Clicks and Mortar: Google Store Visits Explained

Alex Hogan | September 21st 2017

Clicks and Mortar: Google Store Visits Explained

A report by IMRG found that UK eCommerce sales exceeded £130 billion in 2016, a 15% increase on 2015. According to Google, 90% of these sales happen in store, not online. Due to the complex process of the customer journey, AdWords introduced Google Store Visit Conversions. There have been more than 1 billion store visit conversions recorded, although the feature has not been rolled out to all AdWords accounts. One of our accounts is a high street retailer with a strong online presence which has access to Google Store Visit Conversions, and the case study below is for that client.

What is classed as a Store Visit Conversion?

A conversion is an estimate generated by assessing phone location history to track if you have entered a store after clicking on either a shopping or search ad. A custom algorithm extrapolates the data to account for non-signed-in users who exhibit the same behaviour and AdWords will only report on the data if it reaches a strict confidence level.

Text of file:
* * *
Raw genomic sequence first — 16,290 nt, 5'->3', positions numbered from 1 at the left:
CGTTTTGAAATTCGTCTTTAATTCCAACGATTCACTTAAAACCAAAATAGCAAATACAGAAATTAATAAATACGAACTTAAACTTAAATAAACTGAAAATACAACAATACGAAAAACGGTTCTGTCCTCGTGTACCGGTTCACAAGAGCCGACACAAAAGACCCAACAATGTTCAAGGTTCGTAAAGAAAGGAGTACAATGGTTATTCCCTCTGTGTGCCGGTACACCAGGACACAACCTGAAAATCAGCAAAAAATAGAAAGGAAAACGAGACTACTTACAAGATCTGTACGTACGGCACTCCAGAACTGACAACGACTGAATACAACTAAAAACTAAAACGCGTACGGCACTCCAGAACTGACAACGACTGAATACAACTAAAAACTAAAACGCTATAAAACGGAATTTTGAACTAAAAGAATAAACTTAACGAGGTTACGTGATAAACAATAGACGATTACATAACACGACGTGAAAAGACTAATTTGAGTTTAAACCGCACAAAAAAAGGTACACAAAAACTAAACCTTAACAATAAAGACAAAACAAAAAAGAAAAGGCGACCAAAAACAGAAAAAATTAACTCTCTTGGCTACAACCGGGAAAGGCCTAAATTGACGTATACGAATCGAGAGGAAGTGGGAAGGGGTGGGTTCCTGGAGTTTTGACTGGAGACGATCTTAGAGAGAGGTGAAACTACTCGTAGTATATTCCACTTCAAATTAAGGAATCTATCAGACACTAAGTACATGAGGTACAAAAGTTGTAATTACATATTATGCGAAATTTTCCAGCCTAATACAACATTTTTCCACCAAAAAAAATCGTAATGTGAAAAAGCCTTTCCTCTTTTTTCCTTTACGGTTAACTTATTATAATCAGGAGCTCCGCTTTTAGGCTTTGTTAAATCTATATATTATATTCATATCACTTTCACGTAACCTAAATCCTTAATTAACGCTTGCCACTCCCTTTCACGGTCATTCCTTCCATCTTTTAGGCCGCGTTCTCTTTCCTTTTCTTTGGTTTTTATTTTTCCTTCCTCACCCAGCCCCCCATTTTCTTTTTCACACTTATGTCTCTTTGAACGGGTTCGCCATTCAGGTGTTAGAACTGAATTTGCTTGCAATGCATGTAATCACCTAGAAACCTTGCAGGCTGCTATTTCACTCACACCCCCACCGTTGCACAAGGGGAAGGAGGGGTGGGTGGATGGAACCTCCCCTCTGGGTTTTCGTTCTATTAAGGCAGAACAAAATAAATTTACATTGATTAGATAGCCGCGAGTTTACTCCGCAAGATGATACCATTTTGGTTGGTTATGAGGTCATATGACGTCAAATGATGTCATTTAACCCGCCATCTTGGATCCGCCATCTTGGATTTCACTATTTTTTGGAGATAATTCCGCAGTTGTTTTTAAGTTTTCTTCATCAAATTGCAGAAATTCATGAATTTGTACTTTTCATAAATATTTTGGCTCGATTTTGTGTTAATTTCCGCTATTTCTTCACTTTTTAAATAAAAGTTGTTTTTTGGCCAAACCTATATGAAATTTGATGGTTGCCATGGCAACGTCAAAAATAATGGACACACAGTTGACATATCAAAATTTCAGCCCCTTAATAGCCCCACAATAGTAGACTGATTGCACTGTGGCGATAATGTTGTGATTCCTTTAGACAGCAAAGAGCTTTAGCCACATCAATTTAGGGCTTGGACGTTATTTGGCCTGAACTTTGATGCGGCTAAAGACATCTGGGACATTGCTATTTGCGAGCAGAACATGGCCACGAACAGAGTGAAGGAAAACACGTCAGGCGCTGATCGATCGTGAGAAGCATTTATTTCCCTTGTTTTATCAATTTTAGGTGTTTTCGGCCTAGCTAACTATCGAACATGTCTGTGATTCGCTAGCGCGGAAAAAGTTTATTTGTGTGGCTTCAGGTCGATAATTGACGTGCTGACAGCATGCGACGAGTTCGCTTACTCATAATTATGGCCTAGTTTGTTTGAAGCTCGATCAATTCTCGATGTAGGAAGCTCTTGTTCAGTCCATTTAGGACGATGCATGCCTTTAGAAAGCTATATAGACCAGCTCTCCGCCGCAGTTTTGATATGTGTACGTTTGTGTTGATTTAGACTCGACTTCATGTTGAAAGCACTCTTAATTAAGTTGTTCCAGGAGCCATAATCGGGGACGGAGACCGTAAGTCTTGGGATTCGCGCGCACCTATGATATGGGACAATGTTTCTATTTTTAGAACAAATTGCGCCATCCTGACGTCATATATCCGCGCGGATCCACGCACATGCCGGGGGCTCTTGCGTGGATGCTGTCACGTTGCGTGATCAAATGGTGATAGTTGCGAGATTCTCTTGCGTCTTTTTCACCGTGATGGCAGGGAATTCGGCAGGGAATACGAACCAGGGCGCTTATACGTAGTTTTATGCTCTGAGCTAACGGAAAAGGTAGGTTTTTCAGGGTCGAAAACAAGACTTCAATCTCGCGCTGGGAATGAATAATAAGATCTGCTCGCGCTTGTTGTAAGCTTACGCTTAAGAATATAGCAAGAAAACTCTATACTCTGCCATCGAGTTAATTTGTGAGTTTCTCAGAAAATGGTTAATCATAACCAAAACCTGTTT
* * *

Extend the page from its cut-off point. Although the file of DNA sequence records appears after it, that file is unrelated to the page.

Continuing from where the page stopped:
Case Study: Google Store Visit Conversions

How have we used Google Store Visits to increase footfall?

Search

When we began tracking, footfall conversions were around 0.5–1%. However, after targeting by location, we observed that 3–5% of clicks were driving a store visit conversion.

The first thing we did to increase this the percentage of store visits was branded geo-targeted ads. From assessing top performing brick and mortar stores we created several ads with tailored location-based ad copy, i.e., ad copy that specifically mentions location and products, as that is what shoppers intending to visit a store tend to search for. Following this we created a series of sitelink and callout extensions that were relative to each store and geotargeted them to the desired location.

The initial result of this was a high store visit conversion rate from a click – around 25% – however the online revenue driven from these ads was minimal, showing a clear indicator of online searchers becoming offline converters.

Google Shopping

After experimenting with search ads, we began to look into shopping ads as a store visit driver for products with poor visibility.

Knowing what products and what product categories were being pushed at an offline business level, we segmented out campaigns into categories or individual product lines and increased CPCs aggressively to increase overall search impression share. The result of this was an uplift in product visibility on PLA as well as the visibility campaigns achieving strong store visit conversion metrics on a variety of campaigns.

Conclusion

After both strategies were fully implemented into the overall structure it was simply a case of scaling up spend. The higher the spend, the larger the portion of in-store shoppers we are seeing. With a clever use of highly segmented campaigns and consistent conversation with offline channels we can now increase store conversions using product category and geotargeted branded campaigns.